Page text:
If you prefer a keyboard with a few more bells and whistles, the Corsair K83 could be for you. Its solid, brushed aluminum body and concave key caps with scissor switches are nice, but the real star of the show is multimedia controls.
On the right side of the keyboard, you will find a scroll wheel, a touchpad for gesture commands, two reprogrammable buttons and a joystick for navigation in menus and games. All of these commands and the keyboard backlight can be customized using Corsair iCUE software and are great bonuses to have.
The K83 is wireless, charges via USB and will last up to 40 hours of continuous use.
Ideal for travel: Logitech K480
If you travel a lot or tend to work on a tablet, you will need a smaller, more portable keyboard. This is where the K480 comes in. This slim (1.6 inch) keyboard is perfect for typing on the go. It has a cradle designed for tablets and phones, and it can easily switch between three connected devices by turning the Easy-Switch wheel. The switches are diaphragm, but they are fairly high quality and are pleasant to type.
The K480 works with 2 AAA batteries; no official estimate is given on the battery life, but according to customer feedback, it will take some time.
Best ergonomic keyboard: Logitech Ergo K860
Ergonomic keyboards can be essential for people with RSI (repetitive strain injury) problems or for those who want to prevent them. Their goal is to make sure that your arms and wrists are not tilted in an uncomfortable or harmful way. The K680 does this with a curved design that reduces the distance it takes for your hands to stretch to reach certain keys. The caps are slightly concave for comfort, and the switches are the same high-quality scissor switches that the MX keys use.
Logitech does a lot of research on its “Ergo” product line, so you can be sure you get a keyboard that can back up its claims of superior ergonomics. The keyboard also comes with an adjustable palm rest and can be supplied with two ergonomic Logitech mice: the MX Vertical and MX Ergo Trackball.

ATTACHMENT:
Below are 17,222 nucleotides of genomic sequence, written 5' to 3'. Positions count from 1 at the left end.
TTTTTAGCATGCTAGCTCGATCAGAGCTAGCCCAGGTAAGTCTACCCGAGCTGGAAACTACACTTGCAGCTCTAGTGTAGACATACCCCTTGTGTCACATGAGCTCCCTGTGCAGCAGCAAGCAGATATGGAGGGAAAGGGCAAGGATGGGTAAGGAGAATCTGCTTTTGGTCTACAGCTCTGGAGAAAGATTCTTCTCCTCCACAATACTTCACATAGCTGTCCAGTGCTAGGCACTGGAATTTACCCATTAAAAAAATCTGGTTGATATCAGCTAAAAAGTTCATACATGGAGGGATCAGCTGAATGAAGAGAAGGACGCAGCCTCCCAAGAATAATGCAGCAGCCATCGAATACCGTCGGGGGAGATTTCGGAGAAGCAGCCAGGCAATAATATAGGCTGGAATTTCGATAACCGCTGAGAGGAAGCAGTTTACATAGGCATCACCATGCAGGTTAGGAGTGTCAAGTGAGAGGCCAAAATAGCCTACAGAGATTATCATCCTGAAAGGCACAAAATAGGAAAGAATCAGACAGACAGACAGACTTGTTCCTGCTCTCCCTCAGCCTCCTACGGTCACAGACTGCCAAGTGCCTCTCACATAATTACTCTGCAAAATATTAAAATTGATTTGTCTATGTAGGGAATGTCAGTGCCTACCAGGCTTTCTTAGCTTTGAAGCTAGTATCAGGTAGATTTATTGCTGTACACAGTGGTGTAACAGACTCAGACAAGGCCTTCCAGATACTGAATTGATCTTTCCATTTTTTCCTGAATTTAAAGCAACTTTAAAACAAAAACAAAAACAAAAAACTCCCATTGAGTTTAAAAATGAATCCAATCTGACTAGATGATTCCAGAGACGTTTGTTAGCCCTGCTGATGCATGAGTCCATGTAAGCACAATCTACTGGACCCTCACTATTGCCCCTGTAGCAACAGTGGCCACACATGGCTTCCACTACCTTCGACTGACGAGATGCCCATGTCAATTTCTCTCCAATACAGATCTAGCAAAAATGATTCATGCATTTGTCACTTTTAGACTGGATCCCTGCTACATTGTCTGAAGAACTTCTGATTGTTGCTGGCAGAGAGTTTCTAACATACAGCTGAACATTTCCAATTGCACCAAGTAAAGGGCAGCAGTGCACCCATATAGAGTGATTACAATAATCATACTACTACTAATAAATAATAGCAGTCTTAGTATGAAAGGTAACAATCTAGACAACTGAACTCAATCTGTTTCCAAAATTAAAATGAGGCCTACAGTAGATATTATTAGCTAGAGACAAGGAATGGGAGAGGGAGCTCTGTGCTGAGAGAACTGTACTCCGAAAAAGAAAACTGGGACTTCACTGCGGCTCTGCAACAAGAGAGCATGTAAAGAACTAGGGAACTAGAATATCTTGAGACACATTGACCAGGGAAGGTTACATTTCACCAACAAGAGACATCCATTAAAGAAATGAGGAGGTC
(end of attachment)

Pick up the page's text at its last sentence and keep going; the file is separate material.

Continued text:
And, if you’re looking for an ergonomic keyboard but don’t have the budget for the K860, Microsoft Sculpt Keyboard should also do the job.
Best Split Keyboard: Kinesis Freestyle2
Another ergonomic option, this time putting more power in your hands. The divided keyboards allow you to find the position of the hand that suits you best, and with the adjustable crutches on the board, you can tilt it as you wish. There may be some habit of moving certain keys, but if you care about ergonomics, this transition period will be worth it. The Freestyle2 uses high quality membrane switches that have a surprising amount of tactility, which makes the typing experience, overall, more satisfying.
The Freestyle2 is available in two different models, one with a maximum separation of 9 inch and one with a maximum separation of 20 inch. Which one you buy simply depends on the freedom of movement you want or need. The Freestyle2 is wired, so keep this in mind before purchasing it.
Spring Singeing Spring: Unicomp Ultra Classic
The IBM Model M was one of the largest and most popular keyboards of all time; it standardized the layout of the keys that most keyboards use today. While the original fell out of production years ago, Unicomp, a company made up of former IBM employees, purchased all of the Model M patents and relaunched it with its Ultra Classic keyboard.
This keyboard uses the same “buckling spring” switches as the original M model, which many praise for their high tactility. These switches make more noise and have a higher travel distance than anything else on this list, but they still feel very different from a modern mechanical keyboard. Speaking of modern, it’s 2020 now, so these keyboards have been updated with modern USB cords and operating system keys. Even with these updates, this keyboard still looks like an older keyboard and is worth a try for anyone looking for a more unique keyboard.